Premium and Libre games

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For Make the Day Against DRM a day for freedom I wanted a link to high quality free-as-in-freedom games (proprietary games are often DRM-encumbered). I found and used the FreeGameDev list of complete open source games:

Polished open source games that can be called complete deserve special mention but are hard to find. This list fills that gap.
Games that have significant gameplay value - such as a storyline, involved exploration, or significant multi-player value.

The list probably has lots of overlap with the more frequently edited list of open source video games on English Wikipedia.

I’m almost totally ignorant about gaming (I’m not proud of this and hope to correct it in the fullness of time), but at the surface it appears there’s a substantial (but probably tiny relative to the gaming industry) free gaming community, which the various sites in the FreeGameDev network give some sense of. OpenGameArt is the only site I had ever looked at before, and only because some colleagues helped run its Liberated Pixel Cup. The FreeGameDev network is pretty interesting to me, beyond satisfying my need for a free games link for a DayAgainstDRM post (the reasons will justify posting this in the movies category).

Games are sometimes mentioned as indirect competition that will “kill hollywood”, that is take over from movies as the medium occupying the commanding heights of culture. If there is a chance of that, then commons-based production of games is extra important.

The libre gaming community is clearly ahead of the libre movies community, both in output and community (if there are any websites dedicated to libre movies generally, I’d love to know about them). But (and I may very well be missing something) it doesn’t appear to me that the libre gaming community has figured out how to compete on distribution and marketing. For libre and premium video, Netflix is an obvious thing to copy and compete with. I imagine (with no direct experience) that Steam is the analogous proprietary gaming thing. Is anyone building a libre gaming distribution and marketing platform with the audacious aim of competing with Steam?

The list of “complete open source games” and its sense of what should be included is very analogous to what I’m collecting in a list of libre and premium video (please help; one way to help is by crowdfunding more libre and premium video, e.g. 2 campaigns now underway, for Organg-U and ZeMarmot). However I see building this list as a first step toward “consolidat[ing] an audience for open movies, a first step in addressing the yawning gap in distribution and marketing for open, even where open production is feasible” rather than just sitting as one of many wiki pages produced by a community.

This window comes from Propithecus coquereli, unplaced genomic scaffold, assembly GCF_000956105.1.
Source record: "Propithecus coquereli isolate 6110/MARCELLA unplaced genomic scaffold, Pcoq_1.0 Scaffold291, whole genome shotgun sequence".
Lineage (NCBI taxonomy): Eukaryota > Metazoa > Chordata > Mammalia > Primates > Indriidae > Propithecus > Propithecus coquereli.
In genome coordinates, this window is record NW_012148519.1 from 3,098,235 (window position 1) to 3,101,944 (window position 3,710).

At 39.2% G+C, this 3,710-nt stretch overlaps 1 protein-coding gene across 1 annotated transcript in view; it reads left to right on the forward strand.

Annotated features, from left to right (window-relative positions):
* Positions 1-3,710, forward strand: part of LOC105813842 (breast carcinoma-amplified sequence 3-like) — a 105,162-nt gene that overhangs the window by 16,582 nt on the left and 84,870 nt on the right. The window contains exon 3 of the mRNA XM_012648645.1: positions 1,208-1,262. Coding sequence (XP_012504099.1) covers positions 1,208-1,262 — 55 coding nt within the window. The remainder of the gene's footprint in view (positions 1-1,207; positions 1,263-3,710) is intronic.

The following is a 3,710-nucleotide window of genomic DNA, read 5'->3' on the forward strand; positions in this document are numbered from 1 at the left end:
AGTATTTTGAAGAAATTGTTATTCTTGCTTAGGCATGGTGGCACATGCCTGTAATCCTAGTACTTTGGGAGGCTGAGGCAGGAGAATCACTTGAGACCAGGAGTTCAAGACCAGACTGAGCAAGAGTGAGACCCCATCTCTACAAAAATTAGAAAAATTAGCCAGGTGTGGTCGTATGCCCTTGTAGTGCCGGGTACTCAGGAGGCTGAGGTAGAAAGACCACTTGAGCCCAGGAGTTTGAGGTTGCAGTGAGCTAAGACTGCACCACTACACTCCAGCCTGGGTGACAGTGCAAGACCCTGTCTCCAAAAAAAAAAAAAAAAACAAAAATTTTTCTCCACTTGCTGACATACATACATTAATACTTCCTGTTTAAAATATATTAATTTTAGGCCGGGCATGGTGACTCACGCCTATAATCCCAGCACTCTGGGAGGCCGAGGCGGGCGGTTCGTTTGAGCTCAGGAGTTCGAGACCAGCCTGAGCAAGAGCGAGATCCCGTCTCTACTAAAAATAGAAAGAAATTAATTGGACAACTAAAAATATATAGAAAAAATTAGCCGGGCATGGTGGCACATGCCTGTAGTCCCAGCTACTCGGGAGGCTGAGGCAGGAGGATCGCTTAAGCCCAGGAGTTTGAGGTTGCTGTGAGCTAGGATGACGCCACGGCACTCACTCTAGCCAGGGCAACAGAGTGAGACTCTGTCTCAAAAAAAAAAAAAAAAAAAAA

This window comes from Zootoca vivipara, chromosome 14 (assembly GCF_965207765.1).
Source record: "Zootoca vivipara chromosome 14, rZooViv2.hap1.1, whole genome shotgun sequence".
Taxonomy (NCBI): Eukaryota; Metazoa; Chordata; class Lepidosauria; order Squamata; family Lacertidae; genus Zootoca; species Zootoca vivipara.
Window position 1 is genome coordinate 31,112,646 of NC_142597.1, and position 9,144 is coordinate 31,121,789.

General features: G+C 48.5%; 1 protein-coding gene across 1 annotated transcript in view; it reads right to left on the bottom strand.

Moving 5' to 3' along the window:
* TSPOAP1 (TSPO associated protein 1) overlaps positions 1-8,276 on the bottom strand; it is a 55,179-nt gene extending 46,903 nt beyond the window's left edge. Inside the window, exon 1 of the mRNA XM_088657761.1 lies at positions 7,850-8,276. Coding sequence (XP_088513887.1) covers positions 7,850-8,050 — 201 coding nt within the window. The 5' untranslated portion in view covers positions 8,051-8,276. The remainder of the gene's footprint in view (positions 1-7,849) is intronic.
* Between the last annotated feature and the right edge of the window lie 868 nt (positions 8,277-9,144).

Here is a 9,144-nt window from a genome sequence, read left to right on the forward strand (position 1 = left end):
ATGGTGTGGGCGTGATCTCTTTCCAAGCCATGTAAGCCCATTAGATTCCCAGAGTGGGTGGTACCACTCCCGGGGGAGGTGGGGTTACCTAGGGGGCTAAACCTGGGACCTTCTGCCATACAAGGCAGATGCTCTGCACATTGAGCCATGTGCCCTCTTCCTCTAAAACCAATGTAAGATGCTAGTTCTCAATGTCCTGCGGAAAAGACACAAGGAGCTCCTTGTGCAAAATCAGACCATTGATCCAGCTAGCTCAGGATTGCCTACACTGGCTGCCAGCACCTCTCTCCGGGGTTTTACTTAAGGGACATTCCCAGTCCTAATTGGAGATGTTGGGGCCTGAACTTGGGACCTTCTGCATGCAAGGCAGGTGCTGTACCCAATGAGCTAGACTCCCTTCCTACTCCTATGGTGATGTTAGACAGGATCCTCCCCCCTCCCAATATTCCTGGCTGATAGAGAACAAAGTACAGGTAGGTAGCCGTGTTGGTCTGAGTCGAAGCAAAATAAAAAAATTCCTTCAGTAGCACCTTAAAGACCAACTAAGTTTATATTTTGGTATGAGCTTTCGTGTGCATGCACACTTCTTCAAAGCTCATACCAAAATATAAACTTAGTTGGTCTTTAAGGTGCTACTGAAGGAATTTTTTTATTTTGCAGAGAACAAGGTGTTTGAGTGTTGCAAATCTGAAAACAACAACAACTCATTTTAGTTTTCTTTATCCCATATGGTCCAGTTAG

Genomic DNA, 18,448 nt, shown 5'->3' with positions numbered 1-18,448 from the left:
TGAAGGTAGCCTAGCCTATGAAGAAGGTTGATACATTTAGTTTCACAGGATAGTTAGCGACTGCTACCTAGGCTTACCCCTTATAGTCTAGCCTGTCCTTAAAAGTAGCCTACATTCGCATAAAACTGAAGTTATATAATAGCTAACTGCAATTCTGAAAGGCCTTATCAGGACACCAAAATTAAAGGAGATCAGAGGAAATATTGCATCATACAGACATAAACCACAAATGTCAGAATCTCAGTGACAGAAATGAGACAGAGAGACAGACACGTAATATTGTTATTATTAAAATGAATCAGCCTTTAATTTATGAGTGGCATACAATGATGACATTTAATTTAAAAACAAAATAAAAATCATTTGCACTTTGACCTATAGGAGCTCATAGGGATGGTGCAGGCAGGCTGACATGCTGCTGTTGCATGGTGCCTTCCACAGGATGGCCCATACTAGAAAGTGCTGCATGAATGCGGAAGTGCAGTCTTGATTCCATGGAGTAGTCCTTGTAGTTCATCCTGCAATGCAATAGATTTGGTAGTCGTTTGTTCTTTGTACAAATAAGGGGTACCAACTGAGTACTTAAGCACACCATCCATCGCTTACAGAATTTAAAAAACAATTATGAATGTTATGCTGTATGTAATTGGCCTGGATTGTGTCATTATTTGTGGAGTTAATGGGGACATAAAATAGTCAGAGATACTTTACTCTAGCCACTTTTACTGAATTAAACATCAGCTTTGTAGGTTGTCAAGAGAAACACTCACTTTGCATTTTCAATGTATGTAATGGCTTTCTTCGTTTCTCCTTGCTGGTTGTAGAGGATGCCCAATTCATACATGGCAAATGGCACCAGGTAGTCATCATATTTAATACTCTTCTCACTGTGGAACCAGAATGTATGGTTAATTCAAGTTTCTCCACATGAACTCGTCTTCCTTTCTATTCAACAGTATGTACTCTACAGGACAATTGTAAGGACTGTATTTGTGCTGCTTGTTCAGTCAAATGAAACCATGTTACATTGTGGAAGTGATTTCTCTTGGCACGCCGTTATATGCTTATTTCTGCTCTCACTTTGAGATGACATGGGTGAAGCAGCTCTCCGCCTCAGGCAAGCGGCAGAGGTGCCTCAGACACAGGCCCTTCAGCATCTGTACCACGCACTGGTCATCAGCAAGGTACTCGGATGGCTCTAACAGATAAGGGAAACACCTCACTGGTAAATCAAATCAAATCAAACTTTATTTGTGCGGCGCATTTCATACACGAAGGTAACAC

The reason movies are an area of interest for WIFO is that they are one of the two signal cases for IP in contemporary debate (drugs being the other). Games aren’t, because they haven’t yet displaced movies as the dominant cultural artifact, and perhaps won’t be, because they are often services, so IP is not nearly as relevant for recouping large up-front capital costs. But the proprietary game industry does have an MPAA-equivalent, so don’t count it out.

I suspect there’s a lot to learn from the libre gaming community that would benefit any push for libre movies. There’s probably even a lot of direct overlap, e.g., Blender is a tool of choice for both games and movies, game engines can be used to create movies, and the line between movies and games will probably blur over time.

These are admittedly scattered thoughts. I’d love to learn more from people who know more about libre gaming or libre video, and be disabused where I’m obviously wrong.

Wikimedia Commons Picture of the Year & how about commons promotional of the year?
Places to find commons news and new works/projects
Open pre-proposal: PALflix
The capital arms race in entertainment - and why we should abandon it

There are definitely some very high-quality libre games, such as Warzone 2100, Wesnoth, and (for the genres) blobwars and starfighter


Few other lists:

Spurred to look again by which complains that most games are proprietary and require wasteful and expensive hardware and suggests playing free software games (discussion).